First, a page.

Rust for Rubyists


Structs and Methods

I’d like to talk about structs and methods, so let’s build a fun little project: DwemthysArray. One of _why’s sillier examples, we make an array of monsters, and then fight them. We won’t be building the Array _exactly_, but something like it.

Structs

Structs are ways of packaging up multiple values into one:

struct Monster {
    health: int,
    attack: int
}

fn main() {
    let m = Monster { health: 10, attack: 20 };

    println!("{:s}", m.health.to_str());
    println!("{:s}", m.attack.to_str());
}

This gives:

$ rustc dwemthysarray.rs && ./dwemthysarray
10
20

Seems simple enough!

Methods

Methods are basically functions that take a first argument named self. Python people who are reading will be high fiving each other in droves. Let’s add a method for our Monster s:

struct Monster {
    health: int,
    attack: int
}

impl Monster {
    fn attack(&self) {
        println!("The monster attacks for {:d} damage.", self.attack);
    }
}

fn main() {
    let m = Monster { health: 10, attack: 20 };

    m.attack();
}

This gives:

The monster attacks for 20 damage.

Methods will want to take a borrowed pointer. We don’t care what the ownership semantics are. That’s the &self, if you forgot.

You can define associated functions (class methods, in Ruby, static methods, in Java) as well:

struct Monster {
    health: int,
    attack: int
}

impl Monster {
    fn attack(&self) {
        println!("The monster attacks for {:d} damage.", self.attack);
    }

    fn count() {
        println!("There are a bunch of monsters out tonight.");
    }
}

fn main() {
    let m = Monster { health: 10, attack: 20 };

    m.attack();
    Monster::count();
}

Constructors are a good reason to use associated functions:

struct Monster {
    health: int,
    attack: int
}

impl Monster {
    fn new(health: int, attack: int) -> Monster {
        Monster { health:health, attack:attack }
    }

    fn attack(&self) {
        println!("The monster attacks for {:d} damage.", self.attack);
    }

    fn count() {
        println!("There are a bunch of monsters out tonight.");
    }

}

fn main() {
    Monster::new(20, 40).attack();
}

Note the lack of a semicolon inside new, so it’s acting as an expression. new is just a function that creates a new Monster struct and returns it. This gives:

The monster attacks for 40 damage.

as you’d expect.

Enums

What if we want to define a few different types of things? In other languages, we’d use inheritance. In Rust, it seems like Enums are a better idea. Here’s an enum:

enum Monster {
    ScubaArgentine(int, int, int, int),
    IndustrialRaverMonkey(int, int, int, int)
}


impl Monster {
    fn attack(&self) {
        match *self {
            ScubaArgentine(l, s, c, w) => println!("The monster attacks for {:d} damage.", w),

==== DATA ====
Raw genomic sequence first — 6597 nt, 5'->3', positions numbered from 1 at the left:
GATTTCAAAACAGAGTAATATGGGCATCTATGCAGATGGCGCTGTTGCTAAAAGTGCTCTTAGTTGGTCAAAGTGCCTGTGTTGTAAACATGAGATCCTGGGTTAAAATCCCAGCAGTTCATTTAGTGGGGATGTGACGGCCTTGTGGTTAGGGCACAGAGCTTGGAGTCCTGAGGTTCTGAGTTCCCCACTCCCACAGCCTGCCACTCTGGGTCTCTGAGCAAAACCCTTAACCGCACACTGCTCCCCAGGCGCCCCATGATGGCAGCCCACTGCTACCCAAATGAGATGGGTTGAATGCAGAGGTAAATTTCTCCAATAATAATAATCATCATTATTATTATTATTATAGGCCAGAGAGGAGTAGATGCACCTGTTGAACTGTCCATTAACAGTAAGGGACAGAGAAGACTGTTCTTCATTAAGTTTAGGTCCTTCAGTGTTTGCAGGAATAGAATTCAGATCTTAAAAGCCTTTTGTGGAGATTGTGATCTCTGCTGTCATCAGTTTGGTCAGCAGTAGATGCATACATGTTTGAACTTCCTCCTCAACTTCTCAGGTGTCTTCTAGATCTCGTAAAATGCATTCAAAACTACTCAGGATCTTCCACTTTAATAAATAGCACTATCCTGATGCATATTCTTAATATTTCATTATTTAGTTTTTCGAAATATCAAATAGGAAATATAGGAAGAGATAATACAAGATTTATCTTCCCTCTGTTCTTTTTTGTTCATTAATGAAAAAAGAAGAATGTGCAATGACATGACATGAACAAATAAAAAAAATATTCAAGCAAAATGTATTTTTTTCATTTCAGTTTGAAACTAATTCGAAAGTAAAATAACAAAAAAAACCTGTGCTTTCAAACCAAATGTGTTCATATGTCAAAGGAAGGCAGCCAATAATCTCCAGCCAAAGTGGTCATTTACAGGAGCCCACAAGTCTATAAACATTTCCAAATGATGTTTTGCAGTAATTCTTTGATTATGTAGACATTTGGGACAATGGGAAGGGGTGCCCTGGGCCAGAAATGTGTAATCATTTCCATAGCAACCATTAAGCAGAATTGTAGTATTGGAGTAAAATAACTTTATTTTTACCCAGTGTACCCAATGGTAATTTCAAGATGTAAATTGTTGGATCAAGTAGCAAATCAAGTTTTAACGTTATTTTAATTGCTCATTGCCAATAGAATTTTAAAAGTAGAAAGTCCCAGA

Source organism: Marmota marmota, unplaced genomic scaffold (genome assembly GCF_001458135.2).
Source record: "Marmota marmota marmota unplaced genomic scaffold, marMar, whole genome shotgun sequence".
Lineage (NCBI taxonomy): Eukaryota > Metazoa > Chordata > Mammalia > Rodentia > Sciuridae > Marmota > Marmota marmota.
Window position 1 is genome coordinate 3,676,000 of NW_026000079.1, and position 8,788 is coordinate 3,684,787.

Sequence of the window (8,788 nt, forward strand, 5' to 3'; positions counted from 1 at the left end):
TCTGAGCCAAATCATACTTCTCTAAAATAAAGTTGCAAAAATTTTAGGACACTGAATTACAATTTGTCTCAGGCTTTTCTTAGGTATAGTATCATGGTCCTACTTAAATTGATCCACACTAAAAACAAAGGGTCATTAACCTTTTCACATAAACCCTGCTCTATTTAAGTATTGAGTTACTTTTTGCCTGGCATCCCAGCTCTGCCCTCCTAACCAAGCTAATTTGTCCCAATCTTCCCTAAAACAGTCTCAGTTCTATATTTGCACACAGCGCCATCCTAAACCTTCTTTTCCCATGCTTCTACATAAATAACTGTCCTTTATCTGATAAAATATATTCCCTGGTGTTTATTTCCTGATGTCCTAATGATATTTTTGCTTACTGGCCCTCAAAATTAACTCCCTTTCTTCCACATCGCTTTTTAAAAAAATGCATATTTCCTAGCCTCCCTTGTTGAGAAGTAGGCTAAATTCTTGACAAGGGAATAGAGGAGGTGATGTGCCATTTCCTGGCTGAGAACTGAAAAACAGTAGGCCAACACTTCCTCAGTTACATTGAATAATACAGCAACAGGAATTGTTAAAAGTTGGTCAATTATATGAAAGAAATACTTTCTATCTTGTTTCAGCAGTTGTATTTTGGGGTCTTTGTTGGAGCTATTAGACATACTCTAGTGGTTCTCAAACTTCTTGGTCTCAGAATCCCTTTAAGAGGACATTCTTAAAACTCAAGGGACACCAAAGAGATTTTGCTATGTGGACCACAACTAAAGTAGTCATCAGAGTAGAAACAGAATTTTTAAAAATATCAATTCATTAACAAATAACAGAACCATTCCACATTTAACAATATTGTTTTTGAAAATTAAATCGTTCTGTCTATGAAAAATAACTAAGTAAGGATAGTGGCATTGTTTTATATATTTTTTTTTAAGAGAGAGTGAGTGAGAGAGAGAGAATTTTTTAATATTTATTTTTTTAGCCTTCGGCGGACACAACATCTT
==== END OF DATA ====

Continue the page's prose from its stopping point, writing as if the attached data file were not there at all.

IndustrialRaverMonkey(l, s, c, w) => println!("The monster attacks for {:d} damage.", w)
        }
    }
}

fn main() {
    let irm = IndustrialRaverMonkey(46, 35, 91, 2);
    irm.attack();
}

Okay, few new things here: We can see that there’s some duplication here. Obviously this isn’t the best way to do it, but I wanted to try this out before we got to the better implementation. We make an Enum that defines two different things, and then we use this match expression to “destructure” them and get at their… well, members, sorta.

If you haven’t used pattern matching in another language, you’re missing out. It’s awesome. Here’s a simpler match expression:

fn message(i: int) {
    match i {
        1 => println!("ONE!"),
        2 => println!("Two is a prime."),
        3 => println!("THREE!"),
        _ => println!("no idea what that is, boss")
    }
}

fn main() {
    message(1);
    message(2);
    message(3);
}

Does that make sense? It’s sorta like a case statement, but it’s more powerful. If we leave off the _ case, Rust will complain:

$ rustc match.rs && ./match
match.rs:2:4: 6:5 error: non-exhaustive patterns: `_` not covered
match.rs:2     match i {
match.rs:3         1 => println("ONE!"),
match.rs:4         2 => println("Two is a prime."),
match.rs:5         3 => println("THREE!"),
match.rs:6     }
error: aborting due to previous error

Neat. The reason we didn’t need to specify a _ case in our monster code is that because we were matching an enum, rust knew we had covered all the possible cases. But since we’re matching an int, what would happen if we called, say, message(349)? Rust makes us specify a default case with _ so that it knows exactly what we want. You also have to put the _ case last, after any other cases, because Rust looks at them top-to-bottom, and will complain about unreachable patterns that come after _.

The cool thing is that when pattern matching on a struct, the match can destructure it:

match p {
    Point{x:x, y:y} => println!("X: {:d}, Y: {:d}", x, y)
}

We name the two fields of a Point x and y, and those names are valid within the match expression. Match is a lot more powerful (they can express ranges, options, and even variable binding), but this is its common use.

Let’s build monsters!

Before we build some monsters, let’s look at the Right Way to implement them. We can do this with Traits, but that’s the next chapter.